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Sunday 18 February 2018

Bishop in call to protect family homes


THE Catholic Church has come out in support of Master of the High Court Edmund Honohan, calling on the Government and banks to recognise that the family home cannot be treated like any other property, and that the risk of losing one's home must not be underestimated or minimised.

In what will be seen as a major endorsement of the views expressed by Mr Honohan in relation to the banks' aggressive and relentless pursuit of distressed mortgage holders, the chair of the Bishops' Council for Justice and Peace, Bishop Raymond Field, said priority must now be given to finding a "just, viable and sustainable solution" for homeowners in arrears, in the "interests of the common good".

In a comprehensive statement to the Sunday Independent, Bishop Field -- a qualified barrister -- said: "Today I appeal to the Government and financial institutions to act in the interests of the common good and recognise that a family home cannot be treated like any other property.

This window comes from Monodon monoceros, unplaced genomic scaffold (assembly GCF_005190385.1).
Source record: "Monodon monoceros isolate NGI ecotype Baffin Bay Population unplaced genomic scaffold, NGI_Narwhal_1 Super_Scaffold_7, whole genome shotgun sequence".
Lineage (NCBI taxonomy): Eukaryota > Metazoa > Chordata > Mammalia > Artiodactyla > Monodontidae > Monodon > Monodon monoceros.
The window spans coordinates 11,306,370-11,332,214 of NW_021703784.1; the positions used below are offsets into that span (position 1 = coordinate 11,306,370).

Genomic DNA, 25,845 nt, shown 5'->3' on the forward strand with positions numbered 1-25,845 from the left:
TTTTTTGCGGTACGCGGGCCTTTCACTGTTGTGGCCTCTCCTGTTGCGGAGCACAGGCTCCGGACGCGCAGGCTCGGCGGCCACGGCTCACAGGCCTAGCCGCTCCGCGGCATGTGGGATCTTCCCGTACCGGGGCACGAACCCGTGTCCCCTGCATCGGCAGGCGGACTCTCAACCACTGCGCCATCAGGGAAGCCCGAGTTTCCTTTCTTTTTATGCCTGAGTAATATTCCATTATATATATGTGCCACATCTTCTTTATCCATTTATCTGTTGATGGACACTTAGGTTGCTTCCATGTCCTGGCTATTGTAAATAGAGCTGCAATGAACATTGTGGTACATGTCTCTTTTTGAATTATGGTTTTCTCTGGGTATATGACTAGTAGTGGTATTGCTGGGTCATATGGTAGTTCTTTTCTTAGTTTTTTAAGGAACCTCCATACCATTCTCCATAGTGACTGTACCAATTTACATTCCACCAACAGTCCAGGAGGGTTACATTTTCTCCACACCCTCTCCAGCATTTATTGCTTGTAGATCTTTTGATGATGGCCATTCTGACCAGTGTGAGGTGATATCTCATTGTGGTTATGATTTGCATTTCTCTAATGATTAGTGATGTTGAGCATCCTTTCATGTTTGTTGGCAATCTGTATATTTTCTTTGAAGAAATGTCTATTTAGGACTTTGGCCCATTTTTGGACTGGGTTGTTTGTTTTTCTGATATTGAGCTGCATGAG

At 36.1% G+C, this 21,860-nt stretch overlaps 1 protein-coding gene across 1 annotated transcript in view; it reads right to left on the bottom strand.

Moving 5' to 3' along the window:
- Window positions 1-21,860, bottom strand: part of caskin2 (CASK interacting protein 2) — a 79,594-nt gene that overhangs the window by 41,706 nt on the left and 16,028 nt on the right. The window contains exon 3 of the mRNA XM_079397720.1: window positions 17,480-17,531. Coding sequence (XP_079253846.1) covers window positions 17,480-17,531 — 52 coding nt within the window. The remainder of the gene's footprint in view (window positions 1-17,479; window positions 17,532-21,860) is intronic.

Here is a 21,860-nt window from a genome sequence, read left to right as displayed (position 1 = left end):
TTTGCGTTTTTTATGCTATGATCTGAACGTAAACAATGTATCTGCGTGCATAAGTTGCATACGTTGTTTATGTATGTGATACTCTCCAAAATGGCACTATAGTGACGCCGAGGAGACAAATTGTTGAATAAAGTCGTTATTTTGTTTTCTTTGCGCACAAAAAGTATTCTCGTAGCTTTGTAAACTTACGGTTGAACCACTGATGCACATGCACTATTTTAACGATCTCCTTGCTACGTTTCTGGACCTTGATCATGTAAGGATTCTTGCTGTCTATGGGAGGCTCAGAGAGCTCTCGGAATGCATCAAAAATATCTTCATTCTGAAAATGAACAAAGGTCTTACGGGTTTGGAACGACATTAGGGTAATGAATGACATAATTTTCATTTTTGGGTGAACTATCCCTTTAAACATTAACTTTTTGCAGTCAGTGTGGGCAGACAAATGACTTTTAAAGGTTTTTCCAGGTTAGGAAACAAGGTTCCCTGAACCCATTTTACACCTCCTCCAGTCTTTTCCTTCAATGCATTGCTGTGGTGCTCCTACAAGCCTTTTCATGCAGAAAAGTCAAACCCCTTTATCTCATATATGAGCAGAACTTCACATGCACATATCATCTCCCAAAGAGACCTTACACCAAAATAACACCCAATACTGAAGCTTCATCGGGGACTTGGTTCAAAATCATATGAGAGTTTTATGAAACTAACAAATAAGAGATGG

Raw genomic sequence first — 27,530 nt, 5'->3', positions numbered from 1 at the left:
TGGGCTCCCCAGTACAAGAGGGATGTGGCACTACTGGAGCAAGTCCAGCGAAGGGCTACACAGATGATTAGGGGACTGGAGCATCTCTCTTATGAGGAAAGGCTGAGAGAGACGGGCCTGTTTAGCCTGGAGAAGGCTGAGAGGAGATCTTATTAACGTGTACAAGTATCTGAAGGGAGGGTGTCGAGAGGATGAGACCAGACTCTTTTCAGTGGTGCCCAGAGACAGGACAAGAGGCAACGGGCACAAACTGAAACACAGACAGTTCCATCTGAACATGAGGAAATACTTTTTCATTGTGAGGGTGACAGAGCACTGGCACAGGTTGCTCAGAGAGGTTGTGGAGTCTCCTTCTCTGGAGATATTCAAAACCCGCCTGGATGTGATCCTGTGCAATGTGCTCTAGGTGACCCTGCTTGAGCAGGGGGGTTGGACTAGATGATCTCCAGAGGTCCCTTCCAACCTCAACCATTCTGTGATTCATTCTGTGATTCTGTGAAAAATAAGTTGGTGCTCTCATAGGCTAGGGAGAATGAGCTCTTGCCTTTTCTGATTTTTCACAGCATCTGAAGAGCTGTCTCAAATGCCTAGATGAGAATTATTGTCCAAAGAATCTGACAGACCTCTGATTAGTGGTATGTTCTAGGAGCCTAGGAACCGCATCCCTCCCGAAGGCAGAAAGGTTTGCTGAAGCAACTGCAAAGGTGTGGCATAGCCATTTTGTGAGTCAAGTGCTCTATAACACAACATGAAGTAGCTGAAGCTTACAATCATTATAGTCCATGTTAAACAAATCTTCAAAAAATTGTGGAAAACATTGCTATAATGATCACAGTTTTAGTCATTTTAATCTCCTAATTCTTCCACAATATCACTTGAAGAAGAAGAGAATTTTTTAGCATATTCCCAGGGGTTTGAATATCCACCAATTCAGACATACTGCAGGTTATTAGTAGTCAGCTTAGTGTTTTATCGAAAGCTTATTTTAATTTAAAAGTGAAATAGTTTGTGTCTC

"Strong families are the cornerstone of communities and a healthy society. The environment in which the family lives is of central importance in that equation. The consequences of losing a family home must not be underestimated or minimised."

He reiterated the Church's view expressed earlier this year, in which it said the "home, which should provide a place of warmth and security, had now become a burden, a source of insecurity and a constant reminder of insurmountable debts".

Commenting on the impact this was having on those directly affected and on Irish society generally, Bishop Field said: "True economic recovery cannot be achieved at the expense of the well-being of our citizens. It is in all our best interests to ensure that a just, viable and sustainable solution is found to the problem of mortgage arrears and home repossessions.

"This needs to be a priority issue for both the Government and the financial institutions as more and more people are suffering everyday the strain of this fear and insecurity. Ending this suffering would be a significant step towards recovery."

Sunday Independent

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